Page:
Paris Agreement on Climate Change In Effect

Photo courtesy of Flickr.

On Oct. 5, 2016, 55 countries representing at least 55 percent of carbon emissions worldwide signed off on the Paris Agreement and it was later ratified and put into action on Nov. 4th. Since then, the number has increased to 96 countries, including the U.S., all of whom are on board with the accord.

The agreement, introduced back in April 2016, is set in order to reduce the possibility of carbon emissions reaching 3.6 degrees Fahrenheit over pre-industrial levels. 

As established by the UN Environmental Programme, it is believed that by the year 2030, carbon dioxide emissions will reach 56 gigatonnes annually — a number way above what is needed to uphold the 3.6 degree limit.

The emission of greenhouse gases such as carbon dioxide and methane results in the rise in average world temperature — ultimately, the larger amount of greenhouse gases emitted into the air, the larger the potential of there being severe climate change.

Fourth-year political science major and environmental studies minor Michael Tierney greets the idea of the agreement with dismay.

“In my opinion, the agreement does not do nearly enough. It has no teeth or negative consequences if the treaty is not followed,” Tierney commented.

Tierney, who is a senator for the Student Association (SA), sits on both the Environmental Task Force and sustainability committee, attends weekly meetings for New Paltz Climate Action Coalition (CAC), as well as being one of the New Paltz board reps for NYPIRG, who push for environmental reforms on the state level, doesn’t see the agreement as a way to open the public’s eye to climate change but just a reminder that as a population, the need to act is ever present.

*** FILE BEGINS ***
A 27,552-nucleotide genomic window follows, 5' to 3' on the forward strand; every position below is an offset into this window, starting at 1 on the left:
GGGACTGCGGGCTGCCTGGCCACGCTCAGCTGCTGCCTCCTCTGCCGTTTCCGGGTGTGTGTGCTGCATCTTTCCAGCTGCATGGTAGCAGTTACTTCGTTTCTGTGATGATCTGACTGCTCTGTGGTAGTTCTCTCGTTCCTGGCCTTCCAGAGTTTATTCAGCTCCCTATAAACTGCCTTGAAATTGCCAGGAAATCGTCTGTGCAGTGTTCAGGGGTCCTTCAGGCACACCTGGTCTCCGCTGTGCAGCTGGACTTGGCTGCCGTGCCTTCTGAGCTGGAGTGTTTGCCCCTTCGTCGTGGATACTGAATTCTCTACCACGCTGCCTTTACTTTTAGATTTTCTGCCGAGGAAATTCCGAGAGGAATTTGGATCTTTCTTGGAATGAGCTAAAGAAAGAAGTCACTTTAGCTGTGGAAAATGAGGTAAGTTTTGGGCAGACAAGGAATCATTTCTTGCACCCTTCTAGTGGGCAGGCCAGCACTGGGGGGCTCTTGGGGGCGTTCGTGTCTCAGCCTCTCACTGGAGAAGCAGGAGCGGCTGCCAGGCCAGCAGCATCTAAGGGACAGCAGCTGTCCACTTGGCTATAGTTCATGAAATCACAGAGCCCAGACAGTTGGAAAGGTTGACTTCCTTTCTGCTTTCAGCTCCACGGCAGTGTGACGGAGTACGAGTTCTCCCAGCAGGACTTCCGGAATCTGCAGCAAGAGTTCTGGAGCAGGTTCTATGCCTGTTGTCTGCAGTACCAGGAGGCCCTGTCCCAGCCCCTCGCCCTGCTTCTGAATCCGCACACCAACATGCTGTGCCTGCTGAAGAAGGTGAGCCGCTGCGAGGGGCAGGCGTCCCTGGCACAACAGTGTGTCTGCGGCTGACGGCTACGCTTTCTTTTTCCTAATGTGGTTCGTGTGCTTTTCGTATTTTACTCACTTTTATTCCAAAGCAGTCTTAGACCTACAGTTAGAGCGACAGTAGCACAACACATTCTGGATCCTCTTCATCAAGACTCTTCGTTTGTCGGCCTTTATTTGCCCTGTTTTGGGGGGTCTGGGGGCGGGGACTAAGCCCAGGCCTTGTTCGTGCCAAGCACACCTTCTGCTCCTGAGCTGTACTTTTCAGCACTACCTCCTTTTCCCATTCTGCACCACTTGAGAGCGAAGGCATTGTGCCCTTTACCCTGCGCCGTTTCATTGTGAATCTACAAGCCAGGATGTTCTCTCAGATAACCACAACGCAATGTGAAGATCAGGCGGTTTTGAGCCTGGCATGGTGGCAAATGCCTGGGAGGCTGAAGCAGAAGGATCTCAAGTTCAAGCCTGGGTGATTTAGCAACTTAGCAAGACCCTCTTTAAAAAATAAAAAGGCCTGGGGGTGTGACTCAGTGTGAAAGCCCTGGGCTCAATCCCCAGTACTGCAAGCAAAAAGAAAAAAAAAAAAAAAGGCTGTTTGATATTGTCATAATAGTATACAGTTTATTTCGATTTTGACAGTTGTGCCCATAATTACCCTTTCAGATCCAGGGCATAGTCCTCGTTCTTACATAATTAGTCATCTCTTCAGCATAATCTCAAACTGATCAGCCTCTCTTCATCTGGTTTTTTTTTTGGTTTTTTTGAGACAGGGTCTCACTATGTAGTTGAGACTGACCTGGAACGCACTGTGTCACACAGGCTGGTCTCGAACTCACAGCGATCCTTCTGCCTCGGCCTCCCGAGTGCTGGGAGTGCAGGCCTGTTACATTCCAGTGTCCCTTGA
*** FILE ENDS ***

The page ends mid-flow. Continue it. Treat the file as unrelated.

“I don’t believe the Paris agreement will open people’s eyes all that much, because I think most people are already aware of climate change. It’s now about changing people’s lifestyles to fight climate change,” Tierney reasoned.

Tierney also explained that while the European Union is on track for the goals they set aside to reach by the year 2020, the problem lies with the large GHG emitters: the United States, India and China.

Tierney’s opinion is not the minority. Professor in the Department of Sociology and Director of the Environmental Studies Program Brian Obach fears that the Paris agreement can only make a difference if everyone does their part.

Obach pointed out that, “I think the agreement will help if people fulfill their obligations but I don’t think it will be enough to stave off severe ecological damage. “

Third-year psychology and environmental studies major Shannon Rafferty said she feels similar views as Obach on the matter.  Rafferty, like Tierney, frequents CAC, as well as sitting on the E-Board for Sustainable Agriculture club here on campus. Her fears lie in the fact that not following the agreement results in no legal action.

“There are no real binding agreements as of right now,” Rafferty said. “I’m concerned that our president elect will easily be able to withdraw from the agreement. Not only is that terrifying for the future of our planet but I think it could also strain relations with other countries to show a lack of commitment.”

According to Tierney, “it is up to individuals to change their lifestyles and turn away from mass consumption if we are to really take on climate change.”